thumbnailFigure 1. Isolation and characterization of a plastid-targeted mRNA binding protein. A. rbcL 5′ UTR probe used for affinity purification of RNA binding proteins from plastid extracts. This probe contained a 12 carbon linker and biotin at the 3′ end for attachment to streptavadin magnetic beads. B. Biotinylated rbcL and control RNAs (7ZAS, is a yeast viral UTR of similar length and AU content) incubated with plastid extracts. RNA-protein complexes were “fished” from the extracts using streptavadin magnetic beads, and then analyzed using SDS-PAGE (10% gel). Bands were excised from this gel and used for identification by Maldi-Tof/amino acid sequence analysis. Red arrow shows the position of the p44 rbcL mRNA binding protein (now designated RLSB). C. Diagram of RLSB ortholog of Arabidopsis. Maldi-Tof mass spectrometry/amino acid sequence analysis (Custom Biologics, Toronto, CA), and comparisons of peptide sequences with the Arabidopsis and other plant databases, identified one of the purified proteins (p44, red arrow in 1B) as having properties of interest, with a plastid transit sequence and a conserved RNA binding domain. Green = plastid transit sequence (identified using (http://www.cbs.dtu.dk/services/TargetP/ webcite). Purple = conserved S1 RNA binding domain. Blue = 149 aa region expressed in E. coli used for affinity purification of p44 (RLSB) antibodies. The 447 nt region encoding this peptide sequence was also used for production of an RNA silencing vector in pHannibal. Underlined sequences within the blue region were used for production of peptide antibodies; the second underlined sequence (bold) also corresponds to a conserved 23 aa tryptic peptide identified in the purified amaranth protein that was identical in the Arabidopsis protein, and highly similar in orthologs from many other plant species (Additional file 1: Figure S1 and Additional file 2: Figure S2).

At least six distinct affinity-purified proteins were specifically captured with rbcL 5′ RNA, and not with the control viral RNA, ranging in size from 30–70 kDa (Figure 1B). Analysis of tryptic peptide sequences using Maldi-Tof mass spectrometry (Custom Biologics, Toronto, CA) indicated that one of the purified proteins (p44, red arrow in Figure 1B) had similarity to proteins in the database containing a plastid transit sequence and a conserved S1 RNA binding domain (Figure 1C, Additional file 1: Figure S1). Taken together, these characteristics identified p44 as a potential rbcL-mRNA binding protein in chloroplasts. This protein, now designated as RLSB, was selected for further analysis. The sequence and characteristics of the Arabidopsis ortholog are indicated in Figure 1C.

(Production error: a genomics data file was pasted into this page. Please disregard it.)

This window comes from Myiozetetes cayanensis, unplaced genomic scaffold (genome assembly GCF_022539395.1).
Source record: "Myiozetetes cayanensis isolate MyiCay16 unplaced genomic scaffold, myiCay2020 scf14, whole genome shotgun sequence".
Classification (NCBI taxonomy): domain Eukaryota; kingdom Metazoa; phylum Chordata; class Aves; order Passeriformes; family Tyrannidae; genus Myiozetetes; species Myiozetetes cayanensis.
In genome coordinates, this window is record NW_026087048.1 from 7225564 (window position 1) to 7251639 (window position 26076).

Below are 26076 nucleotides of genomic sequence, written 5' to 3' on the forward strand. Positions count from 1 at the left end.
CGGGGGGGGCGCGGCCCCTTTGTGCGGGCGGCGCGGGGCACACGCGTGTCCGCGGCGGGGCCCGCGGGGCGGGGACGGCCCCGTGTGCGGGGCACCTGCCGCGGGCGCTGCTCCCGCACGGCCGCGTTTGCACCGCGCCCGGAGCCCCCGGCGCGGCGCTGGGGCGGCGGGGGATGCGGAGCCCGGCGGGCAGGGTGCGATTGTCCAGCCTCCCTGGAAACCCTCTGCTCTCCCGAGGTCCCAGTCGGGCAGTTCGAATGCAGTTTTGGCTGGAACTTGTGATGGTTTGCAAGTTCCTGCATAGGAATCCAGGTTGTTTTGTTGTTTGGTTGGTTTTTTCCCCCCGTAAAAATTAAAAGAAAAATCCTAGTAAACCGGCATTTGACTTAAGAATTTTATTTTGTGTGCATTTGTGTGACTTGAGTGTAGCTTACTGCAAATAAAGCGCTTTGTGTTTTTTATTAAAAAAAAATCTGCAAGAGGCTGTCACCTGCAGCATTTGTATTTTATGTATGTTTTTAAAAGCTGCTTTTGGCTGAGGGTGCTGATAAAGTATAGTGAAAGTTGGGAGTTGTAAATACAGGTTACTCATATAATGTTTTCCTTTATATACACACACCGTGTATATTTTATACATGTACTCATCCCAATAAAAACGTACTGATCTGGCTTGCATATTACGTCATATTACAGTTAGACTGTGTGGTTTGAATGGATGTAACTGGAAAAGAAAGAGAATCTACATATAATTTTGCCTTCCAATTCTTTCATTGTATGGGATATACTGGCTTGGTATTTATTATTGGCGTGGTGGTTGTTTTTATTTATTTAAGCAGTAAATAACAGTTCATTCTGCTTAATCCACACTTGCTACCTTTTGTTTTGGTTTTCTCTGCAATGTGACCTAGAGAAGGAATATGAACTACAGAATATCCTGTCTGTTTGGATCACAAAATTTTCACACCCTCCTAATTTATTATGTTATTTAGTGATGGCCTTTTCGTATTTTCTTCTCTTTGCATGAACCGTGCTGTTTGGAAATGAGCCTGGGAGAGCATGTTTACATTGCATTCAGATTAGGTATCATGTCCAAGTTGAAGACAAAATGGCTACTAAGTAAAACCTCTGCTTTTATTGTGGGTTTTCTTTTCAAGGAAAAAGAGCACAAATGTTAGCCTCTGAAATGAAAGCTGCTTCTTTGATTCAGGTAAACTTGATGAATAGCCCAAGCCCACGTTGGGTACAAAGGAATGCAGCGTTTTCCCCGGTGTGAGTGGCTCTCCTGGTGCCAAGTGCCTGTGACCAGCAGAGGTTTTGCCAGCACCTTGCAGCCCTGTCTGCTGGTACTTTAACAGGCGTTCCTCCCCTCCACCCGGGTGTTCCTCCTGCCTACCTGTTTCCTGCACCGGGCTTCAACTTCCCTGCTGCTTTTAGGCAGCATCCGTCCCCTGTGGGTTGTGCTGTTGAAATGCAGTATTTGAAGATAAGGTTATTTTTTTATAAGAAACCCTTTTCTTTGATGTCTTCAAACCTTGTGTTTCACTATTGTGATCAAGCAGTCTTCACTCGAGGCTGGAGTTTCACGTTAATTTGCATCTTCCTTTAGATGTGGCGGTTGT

Additional file 1: Figure S1. RLSB proteins are present and highly conserved in a broad range of plants, including dicots, monocots, C3 and C4 species. Overall similarity among the plant species examined ranges from 50% (for maize-Arabidopsis), 70% (for maize-rice), to 90% (for maize-sorghum); all of these proteins have putative plastid-targeting sequences. RLSB appears to be encoded from a single copy gene in all of the species examined. This alignment used RLSB protein sequences from the following plants: maize (Zea mays, C4 monocot), accession # JX650053 (translated mRNA to protein), sorghum (S. bicolor, C4 monocot), accession # AK322408.1 (translated mRNA to protein), rice (Oryza sativa, C3 monocot), accession # NP_001043440.1, Arabidopsis (A. thaliana, C3 dicot), accession # JX843767 (translated mRNA to protein), tomato (Solanum lycopersicum, C3 dicot), accession # AK322408.1 (translated mRNA to protein), grape (Vitis vinifera, C3 dicot), accession # XP_002263508.1, castor bean (Ricinus communis, C3 dicot), accession # XP_002527086.1, Bienertia (B. sinuspersici, single cell-type C4 dicot) Supplied by Dr. Edwards lab, barley (Hordeum vulgare, C3 dicot), accession # BAJ92840.1, Populus (P. tremula, C3 dicot), accession # XM_002302121.1, lettuce (Lactuca sativa, C3 dicot), accession # JI580338.1. Translation of mRNA and determination of ORFs completed by using http://web.expasy.org/translate/ webcite. Multiple Protein Alignments determined on http://www.ibi.vu.nl/programs/pralinewww/ webcite.